When we take a look at his three most recent seasons we can see a noticeable drop in his defensive impact. Last season was the first one that saw his defensive performance stray into the negative while this season saw it take a nosedive into a territory you never want to see a player in. Obviously, he compensates for this inefficiency with the absurd offensive impact, but it’s something that could become an issue as he ages and his offensive skills naturally regress.
It is interesting to see his xG impact staying roughly the same from the previous two seasons, yet his actual production increased. This can probably be linked to the fact that he was almost exclusively paired with Brayden Point and Tyler Johnson this season. The Point line was one of the most offensively dominant lines in the NHL , with Kucherov and Point both driving it at different times. Johnson happened to be the lucky benefactor on the line, but his chemistry with them was evident throughout the season.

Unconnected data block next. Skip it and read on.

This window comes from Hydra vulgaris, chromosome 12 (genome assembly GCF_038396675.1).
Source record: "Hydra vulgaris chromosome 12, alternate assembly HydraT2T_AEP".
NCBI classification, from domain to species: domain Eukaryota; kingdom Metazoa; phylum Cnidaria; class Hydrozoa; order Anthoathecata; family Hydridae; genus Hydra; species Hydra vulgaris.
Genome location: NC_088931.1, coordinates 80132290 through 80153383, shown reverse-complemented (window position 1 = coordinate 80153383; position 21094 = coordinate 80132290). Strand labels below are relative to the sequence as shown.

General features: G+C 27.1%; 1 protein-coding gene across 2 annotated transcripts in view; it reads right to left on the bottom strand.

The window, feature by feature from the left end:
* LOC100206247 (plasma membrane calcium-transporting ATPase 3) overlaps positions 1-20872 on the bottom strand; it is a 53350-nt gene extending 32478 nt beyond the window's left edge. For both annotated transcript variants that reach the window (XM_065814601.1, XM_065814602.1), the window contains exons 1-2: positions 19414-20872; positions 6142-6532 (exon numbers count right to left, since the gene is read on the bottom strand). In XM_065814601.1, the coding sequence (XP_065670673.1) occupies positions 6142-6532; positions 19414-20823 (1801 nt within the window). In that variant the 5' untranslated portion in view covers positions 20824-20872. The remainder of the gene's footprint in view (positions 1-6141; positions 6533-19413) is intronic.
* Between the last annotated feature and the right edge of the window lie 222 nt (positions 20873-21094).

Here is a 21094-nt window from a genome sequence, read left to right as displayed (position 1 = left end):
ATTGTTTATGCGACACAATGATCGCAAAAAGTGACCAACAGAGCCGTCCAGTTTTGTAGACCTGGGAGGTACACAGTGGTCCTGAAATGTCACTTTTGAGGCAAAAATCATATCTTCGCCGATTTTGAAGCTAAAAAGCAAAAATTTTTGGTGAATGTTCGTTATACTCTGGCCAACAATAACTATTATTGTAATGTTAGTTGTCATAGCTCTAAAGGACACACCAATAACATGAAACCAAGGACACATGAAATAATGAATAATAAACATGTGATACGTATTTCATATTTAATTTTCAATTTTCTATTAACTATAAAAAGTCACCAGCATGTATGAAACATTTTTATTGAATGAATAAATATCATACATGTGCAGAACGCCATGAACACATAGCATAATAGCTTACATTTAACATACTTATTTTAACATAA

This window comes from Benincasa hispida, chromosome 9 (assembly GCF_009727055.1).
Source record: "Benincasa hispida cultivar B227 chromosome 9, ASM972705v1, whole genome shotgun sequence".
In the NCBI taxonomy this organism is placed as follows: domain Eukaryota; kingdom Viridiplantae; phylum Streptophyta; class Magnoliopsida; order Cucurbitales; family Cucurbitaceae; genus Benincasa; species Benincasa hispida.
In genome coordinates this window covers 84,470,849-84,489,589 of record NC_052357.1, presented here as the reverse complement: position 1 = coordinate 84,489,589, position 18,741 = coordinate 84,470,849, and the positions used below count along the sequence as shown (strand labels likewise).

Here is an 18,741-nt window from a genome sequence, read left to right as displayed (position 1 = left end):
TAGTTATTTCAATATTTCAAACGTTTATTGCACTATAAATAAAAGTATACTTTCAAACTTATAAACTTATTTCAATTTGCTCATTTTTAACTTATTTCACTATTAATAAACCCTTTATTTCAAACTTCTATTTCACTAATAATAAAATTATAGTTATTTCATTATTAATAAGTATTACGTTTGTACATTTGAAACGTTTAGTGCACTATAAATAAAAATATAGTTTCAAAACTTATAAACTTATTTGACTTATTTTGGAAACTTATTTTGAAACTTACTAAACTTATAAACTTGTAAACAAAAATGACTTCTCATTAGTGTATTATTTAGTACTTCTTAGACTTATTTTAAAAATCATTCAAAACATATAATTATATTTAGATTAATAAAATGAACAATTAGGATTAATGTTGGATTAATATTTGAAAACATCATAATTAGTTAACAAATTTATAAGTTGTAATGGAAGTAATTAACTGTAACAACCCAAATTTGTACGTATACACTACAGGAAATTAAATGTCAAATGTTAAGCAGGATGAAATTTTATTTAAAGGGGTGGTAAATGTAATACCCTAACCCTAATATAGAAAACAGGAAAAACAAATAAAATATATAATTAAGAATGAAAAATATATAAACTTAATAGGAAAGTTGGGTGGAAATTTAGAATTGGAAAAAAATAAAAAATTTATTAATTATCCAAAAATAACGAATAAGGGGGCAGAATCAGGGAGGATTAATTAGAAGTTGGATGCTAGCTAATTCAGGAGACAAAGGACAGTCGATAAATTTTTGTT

Additionally, Kucherov’s impact on the power-play was otherworldly. With Steven Stamkos on the opposite wing, Victor Hedman manning the point, and Brayden Point controlling the slot, the Lightning went on to scorch teams with the man advantage. This was entirely due to Kucherov’s ability to find passing lanes and deceive defenders with his shot. Yes, there were nights where the passing wasn’t on point for Kucherov, but more times than not he was making extraordinary plays to set up his teammates.
It should also be noted that Tampa Bay’s shooting locations on the power-play weren’t optimal. They designed their power-play to operate at the faceoff circles specifically for Kucherov’s passing ability and Stamkos’ one-timer. Add Kucherov’s deceptive shot, Point’s quick release in the slot, and the philosophy of moving the opposing goaltender from side to side and it’s easy to understand why Tampa Bay’s power-play operated at such a high level this season.